Looking out my window, what can I see? Nothing.
I wanted to shoot a photo of the fog, but the camera WILL NOT shoot. It won’t take a photo of nothing. It’s refusing: “What do I focus on? There’s nothing.” So you can see the slight bit of lake snow at the bottom. Something. The camera is okay now.
It seems that in this era of photos – there are a lot of “somethings” to take pictures of – since most phones are now cameras and everyone is shooting.
But what about the nothing? How to appreciate that?
But when I go to DC and look for the is the physical backdrop of nothing – that I won’t get. And then there is the mental, emotional backdrop each viewer will bring. Guaranteed those will not be free of “somethings”, some memories, associations, recent interactions.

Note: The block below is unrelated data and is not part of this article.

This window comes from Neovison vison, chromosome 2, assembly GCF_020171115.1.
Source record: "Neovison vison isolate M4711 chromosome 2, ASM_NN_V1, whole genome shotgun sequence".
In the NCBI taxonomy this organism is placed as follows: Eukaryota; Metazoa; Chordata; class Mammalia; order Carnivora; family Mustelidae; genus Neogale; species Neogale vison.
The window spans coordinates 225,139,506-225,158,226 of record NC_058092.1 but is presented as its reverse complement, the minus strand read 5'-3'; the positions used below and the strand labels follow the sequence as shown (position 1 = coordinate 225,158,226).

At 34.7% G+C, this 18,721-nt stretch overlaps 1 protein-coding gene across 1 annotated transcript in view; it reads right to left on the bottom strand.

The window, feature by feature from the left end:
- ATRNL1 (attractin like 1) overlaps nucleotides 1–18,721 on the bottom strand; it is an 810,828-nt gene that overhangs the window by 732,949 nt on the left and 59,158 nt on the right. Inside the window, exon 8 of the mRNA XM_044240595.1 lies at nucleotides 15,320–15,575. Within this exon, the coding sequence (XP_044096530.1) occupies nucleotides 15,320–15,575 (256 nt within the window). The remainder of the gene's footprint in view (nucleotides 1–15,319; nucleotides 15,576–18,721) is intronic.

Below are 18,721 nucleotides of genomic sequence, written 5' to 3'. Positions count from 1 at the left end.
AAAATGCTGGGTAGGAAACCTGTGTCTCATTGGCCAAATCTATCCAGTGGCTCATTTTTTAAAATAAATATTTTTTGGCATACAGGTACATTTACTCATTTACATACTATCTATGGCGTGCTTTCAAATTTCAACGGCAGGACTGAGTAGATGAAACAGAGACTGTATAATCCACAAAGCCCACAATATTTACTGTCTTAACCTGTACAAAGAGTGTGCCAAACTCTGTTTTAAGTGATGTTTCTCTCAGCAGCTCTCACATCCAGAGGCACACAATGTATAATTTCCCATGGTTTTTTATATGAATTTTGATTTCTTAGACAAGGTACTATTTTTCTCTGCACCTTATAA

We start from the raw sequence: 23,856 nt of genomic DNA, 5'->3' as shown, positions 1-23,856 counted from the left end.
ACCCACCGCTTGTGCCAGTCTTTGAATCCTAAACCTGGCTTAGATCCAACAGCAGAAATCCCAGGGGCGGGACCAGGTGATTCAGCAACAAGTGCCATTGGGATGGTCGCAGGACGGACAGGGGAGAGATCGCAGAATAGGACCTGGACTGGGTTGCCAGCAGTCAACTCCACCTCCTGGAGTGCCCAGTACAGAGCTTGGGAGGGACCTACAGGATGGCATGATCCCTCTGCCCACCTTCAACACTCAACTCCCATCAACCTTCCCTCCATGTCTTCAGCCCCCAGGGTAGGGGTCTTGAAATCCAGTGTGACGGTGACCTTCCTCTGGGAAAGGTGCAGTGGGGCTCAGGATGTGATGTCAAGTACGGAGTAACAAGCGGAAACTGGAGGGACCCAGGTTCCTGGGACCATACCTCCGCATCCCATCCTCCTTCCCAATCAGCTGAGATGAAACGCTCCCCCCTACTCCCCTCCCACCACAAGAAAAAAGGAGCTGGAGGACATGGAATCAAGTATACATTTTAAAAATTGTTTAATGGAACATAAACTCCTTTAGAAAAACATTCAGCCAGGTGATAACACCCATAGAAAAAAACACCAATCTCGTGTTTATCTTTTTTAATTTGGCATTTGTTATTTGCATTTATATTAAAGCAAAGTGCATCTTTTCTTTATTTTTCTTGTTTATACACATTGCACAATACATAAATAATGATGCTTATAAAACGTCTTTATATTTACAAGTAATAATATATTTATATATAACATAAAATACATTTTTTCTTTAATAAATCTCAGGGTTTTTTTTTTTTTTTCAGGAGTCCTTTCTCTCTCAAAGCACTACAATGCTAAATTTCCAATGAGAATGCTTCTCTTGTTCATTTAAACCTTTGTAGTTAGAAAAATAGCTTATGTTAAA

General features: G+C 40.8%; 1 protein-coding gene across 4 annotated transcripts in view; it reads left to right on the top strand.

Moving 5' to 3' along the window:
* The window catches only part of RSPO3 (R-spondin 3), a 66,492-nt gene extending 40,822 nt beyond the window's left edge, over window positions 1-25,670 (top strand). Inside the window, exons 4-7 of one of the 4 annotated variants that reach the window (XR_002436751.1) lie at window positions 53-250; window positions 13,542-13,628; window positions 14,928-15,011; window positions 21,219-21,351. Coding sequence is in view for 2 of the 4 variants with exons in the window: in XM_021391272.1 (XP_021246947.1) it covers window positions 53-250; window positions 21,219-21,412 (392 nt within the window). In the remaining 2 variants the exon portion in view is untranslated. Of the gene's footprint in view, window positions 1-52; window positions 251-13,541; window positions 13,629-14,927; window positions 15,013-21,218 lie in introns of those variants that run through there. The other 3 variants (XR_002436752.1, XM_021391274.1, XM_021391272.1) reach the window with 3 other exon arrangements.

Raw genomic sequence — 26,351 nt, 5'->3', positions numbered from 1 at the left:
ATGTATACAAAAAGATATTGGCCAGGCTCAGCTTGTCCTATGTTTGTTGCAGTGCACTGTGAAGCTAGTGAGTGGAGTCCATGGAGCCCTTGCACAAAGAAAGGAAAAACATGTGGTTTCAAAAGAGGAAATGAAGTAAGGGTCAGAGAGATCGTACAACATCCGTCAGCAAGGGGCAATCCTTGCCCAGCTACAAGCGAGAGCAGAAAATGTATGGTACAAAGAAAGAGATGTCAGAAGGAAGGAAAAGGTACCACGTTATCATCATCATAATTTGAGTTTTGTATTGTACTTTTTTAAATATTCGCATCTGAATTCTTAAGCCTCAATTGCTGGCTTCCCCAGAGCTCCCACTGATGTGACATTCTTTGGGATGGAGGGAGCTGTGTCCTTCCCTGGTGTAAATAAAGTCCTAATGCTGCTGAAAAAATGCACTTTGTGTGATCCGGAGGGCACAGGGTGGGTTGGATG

In fact, it is those somethings that will all be in play when the art is seen. Ideally, the art might affect those somethings in the viewer’s mind – maybe soothe, maybe remind, maybe … who knows what? The farthest reach is to for them is to look at the art (something) and get nothing – by that, I mean, that space where all the other stuff can fall away. Shall I call it: a moment of New Hampshire fog? … by grace of the art.